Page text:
JSP 115 is a component of Sun Microsystems Java 2 platform (J2EE) which is a platform independent programming language and environment. JSP technology provides a simplified method for creating dynamic webpage content while allowing developers to encapsulate HTML for static content and XML within a JSP 115 source page. A JSP compiler residing on a server, compiles a JSP into a servlet which processes any directives scripted into the JSP 115. Practitioners will appreciate that other technologies such as Active Server Pages (ASP) and Hypertext Pre-Processor (PHP) have been developed to address similar issues. JSP is used herein to describe the basic functionality of the rendering system and the invention may serve its intended purpose when used in conjunction with varying technologies with or without minor modifications.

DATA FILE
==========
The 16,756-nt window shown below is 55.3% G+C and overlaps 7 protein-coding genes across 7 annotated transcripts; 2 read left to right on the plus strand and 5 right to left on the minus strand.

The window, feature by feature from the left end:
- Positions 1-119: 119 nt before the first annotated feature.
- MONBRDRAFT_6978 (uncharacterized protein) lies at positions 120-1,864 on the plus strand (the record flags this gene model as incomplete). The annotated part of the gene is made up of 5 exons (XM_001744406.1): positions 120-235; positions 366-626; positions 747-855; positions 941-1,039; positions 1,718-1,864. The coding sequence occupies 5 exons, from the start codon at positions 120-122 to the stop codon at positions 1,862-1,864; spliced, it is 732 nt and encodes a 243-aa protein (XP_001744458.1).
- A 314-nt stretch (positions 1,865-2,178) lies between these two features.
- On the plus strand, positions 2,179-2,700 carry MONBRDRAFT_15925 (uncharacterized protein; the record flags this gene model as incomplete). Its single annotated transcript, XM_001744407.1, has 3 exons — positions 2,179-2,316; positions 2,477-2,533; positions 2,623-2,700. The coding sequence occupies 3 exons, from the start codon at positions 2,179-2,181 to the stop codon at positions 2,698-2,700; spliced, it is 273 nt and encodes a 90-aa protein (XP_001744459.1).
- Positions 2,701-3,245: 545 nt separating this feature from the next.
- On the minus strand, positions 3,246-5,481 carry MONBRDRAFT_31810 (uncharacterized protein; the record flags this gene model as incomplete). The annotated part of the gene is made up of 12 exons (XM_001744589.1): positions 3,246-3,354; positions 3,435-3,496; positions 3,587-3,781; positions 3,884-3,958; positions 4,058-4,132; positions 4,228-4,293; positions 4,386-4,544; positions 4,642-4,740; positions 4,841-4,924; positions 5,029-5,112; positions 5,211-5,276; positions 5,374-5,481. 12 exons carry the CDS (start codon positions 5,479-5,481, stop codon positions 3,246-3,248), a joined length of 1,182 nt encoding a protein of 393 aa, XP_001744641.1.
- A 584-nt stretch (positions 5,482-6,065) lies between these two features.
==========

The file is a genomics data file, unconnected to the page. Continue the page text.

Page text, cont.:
XML 120 is an industry-standard protocol administered by the World Wide Web Consortium (W3C) which defines data format for structured documents. XML 120 uses tags to identify types of data to be formatted within an HTML document. XML 120 also allows developers to define their own formatting standards. For example, a developer wanting to ensure that telephone numbers are formatted consistently throughout their website, may create an XML 120 tag corresponding to “phone_no” which corresponds to an entry in an XML 120 configuration file 125 defining a format for telephone numbers. Configuration file 125 will be discussed in greater detail below. XML 120 data may be extracted from a JSP 115 and formatted in accordance with rules contained within a configuration file 125. XML 120 may also format data derived from a database 140 according to formatting rules. XML 120 data relating to a user interface element, and more particularly a field, may be formatted according to a configuration file 125 and transmitted to a rendering engine 130.